We lack sufficient evidence to know for certain why the New Testament writers assign blame to Jews. What we do know is that we have compelling warrants for situating those texts in a wider horizon and for rethinking their theological meaning.
The second basis for rethinking the accusation against the Jews is to take seriously the recent scholarship on Pauline theology that breaks with the old assumption that Paul was busy attacking “Jewish law.” Readers will do well to follow Boys’s bibliographic guidance to the older work of E. P. Sanders and the more recent offers of Mark Nanos, Krister Stendahl, and especially Neil Elliott and Brigitte Kahl, who show that Paul’s gospel is “in contrast to the imperial theology in which Caesar is worshiped as god.” Thus “the law” that Paul critiques is not Jewish law but Roman law; and the critique expresses concern for those who “stepped outside of conformity with the law and religion of the Roman city and the Roman Empire.”
This contrast to Rome (and not to Judaism) permits Boys to observe that the boundary between Jews and Christians, both of whom were coerced by Roman law, is fluid and that the supposed “partings of the ways” between Jews and Christians are at best ambiguous and do not permit reductionistic labels or contrasts.
As her book closes, Boys moves to a series of concrete proposals about how to work at the redemption of the narrative. The accent is on ways in which the texts exhibit a probing openness that does not admit of one-dimensional interpretation. Attention must be paid to the complexity of the early centuries, with an awareness that the larger gospel claims are not compromised if we reject the texts that are oppressive.
The book finishes with two surprising and helpful expositions. First, drawing on her own life as a member of a Catholic religious order, Boys ponders how the spiritual exercises of Ignatius may be useful in new probes and discernments. Such a way with the text refuses any simplistic cognitive approach and invites instead engagement of all the senses, so we might experience the sights and sounds and smells of the crucifixion scene in all of its palpable insistence. When we do that, we might not so readily focus on blame rather than on the raw power of an empire that could inflict such top-down brutality.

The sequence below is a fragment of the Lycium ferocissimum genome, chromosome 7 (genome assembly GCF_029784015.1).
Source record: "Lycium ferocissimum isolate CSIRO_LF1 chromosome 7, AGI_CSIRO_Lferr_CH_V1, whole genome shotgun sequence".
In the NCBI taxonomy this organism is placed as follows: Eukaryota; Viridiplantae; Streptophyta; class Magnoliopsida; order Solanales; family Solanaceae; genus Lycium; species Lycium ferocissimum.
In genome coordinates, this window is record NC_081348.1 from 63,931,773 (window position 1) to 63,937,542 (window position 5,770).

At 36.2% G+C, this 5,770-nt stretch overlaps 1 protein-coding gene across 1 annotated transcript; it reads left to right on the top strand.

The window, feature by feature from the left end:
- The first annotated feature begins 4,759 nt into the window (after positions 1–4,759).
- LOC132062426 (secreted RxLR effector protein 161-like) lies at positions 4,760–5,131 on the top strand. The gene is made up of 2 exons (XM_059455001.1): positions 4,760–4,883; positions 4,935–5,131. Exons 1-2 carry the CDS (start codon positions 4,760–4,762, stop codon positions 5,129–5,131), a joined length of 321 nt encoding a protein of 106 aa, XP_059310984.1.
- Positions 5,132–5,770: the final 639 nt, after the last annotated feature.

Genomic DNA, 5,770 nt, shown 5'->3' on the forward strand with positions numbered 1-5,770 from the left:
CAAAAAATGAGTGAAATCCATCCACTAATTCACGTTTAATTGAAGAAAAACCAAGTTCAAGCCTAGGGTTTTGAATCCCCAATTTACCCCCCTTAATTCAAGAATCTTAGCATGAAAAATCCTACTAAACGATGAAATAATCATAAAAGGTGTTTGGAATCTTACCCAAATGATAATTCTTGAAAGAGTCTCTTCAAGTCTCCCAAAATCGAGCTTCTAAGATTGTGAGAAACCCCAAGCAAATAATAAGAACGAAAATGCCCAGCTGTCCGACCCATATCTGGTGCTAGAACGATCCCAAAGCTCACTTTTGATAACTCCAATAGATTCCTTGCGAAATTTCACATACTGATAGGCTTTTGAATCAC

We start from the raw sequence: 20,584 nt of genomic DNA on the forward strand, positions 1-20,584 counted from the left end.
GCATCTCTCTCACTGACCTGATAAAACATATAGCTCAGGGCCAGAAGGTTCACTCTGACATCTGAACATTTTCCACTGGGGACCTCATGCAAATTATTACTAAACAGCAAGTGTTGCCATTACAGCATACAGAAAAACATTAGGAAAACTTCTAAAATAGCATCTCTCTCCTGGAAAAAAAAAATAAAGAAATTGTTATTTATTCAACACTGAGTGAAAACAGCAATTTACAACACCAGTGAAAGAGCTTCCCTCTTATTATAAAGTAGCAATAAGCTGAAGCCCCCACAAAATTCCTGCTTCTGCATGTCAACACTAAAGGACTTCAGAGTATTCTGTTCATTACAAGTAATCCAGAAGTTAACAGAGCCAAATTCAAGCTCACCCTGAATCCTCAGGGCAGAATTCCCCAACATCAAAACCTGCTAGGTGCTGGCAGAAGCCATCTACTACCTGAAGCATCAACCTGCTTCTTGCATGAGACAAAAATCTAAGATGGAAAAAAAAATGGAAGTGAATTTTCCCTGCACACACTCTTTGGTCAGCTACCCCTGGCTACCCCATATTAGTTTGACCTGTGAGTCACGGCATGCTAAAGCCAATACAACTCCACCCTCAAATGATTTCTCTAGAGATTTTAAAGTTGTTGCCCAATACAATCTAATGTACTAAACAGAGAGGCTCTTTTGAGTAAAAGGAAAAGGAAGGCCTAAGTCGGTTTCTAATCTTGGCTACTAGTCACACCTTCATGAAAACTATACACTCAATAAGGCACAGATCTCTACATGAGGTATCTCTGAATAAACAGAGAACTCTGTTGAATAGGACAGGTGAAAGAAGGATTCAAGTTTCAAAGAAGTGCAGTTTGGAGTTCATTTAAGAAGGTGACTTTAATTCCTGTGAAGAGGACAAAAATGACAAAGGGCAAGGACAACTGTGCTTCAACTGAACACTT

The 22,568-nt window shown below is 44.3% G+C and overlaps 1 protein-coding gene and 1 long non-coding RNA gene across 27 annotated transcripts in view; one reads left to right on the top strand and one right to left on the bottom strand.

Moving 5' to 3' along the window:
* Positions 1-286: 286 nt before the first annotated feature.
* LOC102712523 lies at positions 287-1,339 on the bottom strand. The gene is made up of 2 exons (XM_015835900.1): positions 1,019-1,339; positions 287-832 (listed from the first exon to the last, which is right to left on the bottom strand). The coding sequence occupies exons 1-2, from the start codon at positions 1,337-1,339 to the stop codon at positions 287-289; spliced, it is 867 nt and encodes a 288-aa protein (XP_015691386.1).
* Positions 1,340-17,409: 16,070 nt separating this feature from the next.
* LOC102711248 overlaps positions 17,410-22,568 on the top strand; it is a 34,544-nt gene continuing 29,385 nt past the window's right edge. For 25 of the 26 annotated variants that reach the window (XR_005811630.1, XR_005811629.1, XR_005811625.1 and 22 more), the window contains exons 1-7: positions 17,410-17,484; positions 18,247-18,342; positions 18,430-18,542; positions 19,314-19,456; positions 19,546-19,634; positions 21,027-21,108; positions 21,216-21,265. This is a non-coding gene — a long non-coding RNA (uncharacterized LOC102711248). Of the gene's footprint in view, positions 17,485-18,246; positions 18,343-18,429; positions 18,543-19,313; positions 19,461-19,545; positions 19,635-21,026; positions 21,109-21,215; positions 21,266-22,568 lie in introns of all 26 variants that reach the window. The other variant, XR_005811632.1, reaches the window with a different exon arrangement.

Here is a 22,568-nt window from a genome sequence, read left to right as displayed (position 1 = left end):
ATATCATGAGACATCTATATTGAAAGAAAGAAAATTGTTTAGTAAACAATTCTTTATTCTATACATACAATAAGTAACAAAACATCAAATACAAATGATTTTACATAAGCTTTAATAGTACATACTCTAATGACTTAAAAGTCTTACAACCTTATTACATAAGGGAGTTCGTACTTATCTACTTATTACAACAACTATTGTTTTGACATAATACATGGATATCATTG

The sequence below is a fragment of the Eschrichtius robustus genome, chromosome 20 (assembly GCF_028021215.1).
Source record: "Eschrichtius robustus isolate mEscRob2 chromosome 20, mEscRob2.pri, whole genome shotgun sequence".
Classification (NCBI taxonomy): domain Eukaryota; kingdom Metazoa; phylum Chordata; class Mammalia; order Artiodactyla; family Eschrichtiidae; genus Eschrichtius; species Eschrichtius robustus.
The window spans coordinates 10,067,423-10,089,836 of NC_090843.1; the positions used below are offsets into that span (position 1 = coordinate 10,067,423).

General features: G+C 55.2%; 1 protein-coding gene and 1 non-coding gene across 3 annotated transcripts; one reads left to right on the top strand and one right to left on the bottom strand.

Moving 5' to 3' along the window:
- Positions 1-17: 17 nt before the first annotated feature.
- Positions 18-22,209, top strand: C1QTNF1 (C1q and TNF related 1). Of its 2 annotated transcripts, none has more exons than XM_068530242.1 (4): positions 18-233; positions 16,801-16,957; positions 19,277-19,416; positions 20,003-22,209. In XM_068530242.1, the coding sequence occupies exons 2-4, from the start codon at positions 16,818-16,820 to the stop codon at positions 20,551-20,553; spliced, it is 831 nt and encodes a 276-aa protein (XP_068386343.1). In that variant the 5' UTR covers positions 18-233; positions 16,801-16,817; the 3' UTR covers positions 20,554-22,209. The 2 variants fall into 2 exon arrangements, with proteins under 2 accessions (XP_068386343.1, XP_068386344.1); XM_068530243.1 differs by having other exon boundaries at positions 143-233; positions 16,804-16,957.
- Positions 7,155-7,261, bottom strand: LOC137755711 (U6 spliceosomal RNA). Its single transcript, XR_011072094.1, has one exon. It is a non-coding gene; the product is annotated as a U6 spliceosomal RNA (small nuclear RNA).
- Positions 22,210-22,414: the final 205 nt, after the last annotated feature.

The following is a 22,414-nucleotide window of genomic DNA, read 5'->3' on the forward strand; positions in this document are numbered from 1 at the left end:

Second, Boys offers an exposition of the “seven last words from the cross” with particular attention to the petition, “Father, forgive them, for they know not what they do.” This riff on forgiveness is powerful guidance for a fresh reading of the entire drama. (However, this exposition is not quite complete, for the discussion shortchanges some of the seven words.)
This volume presents us with two subtexts. One is about the deep need for rethinking and reimagining what can be said about the “saving significance” of the cross. We are at square one concerning the salvific efficacy of the cross because old formulations are clearly not adequate. The other is about the fact that we live in a time when anti-Semitism is a ready charge against any critique of the contemporary state of Israel. On both counts, this book is an opening for rethinking.
The church, in its various manifestations, has so much for which to answer and so much for which to repent. Boys shows how these tasks can be undertaken concretely in ways of generosity and graciousness that are at the heart of the story.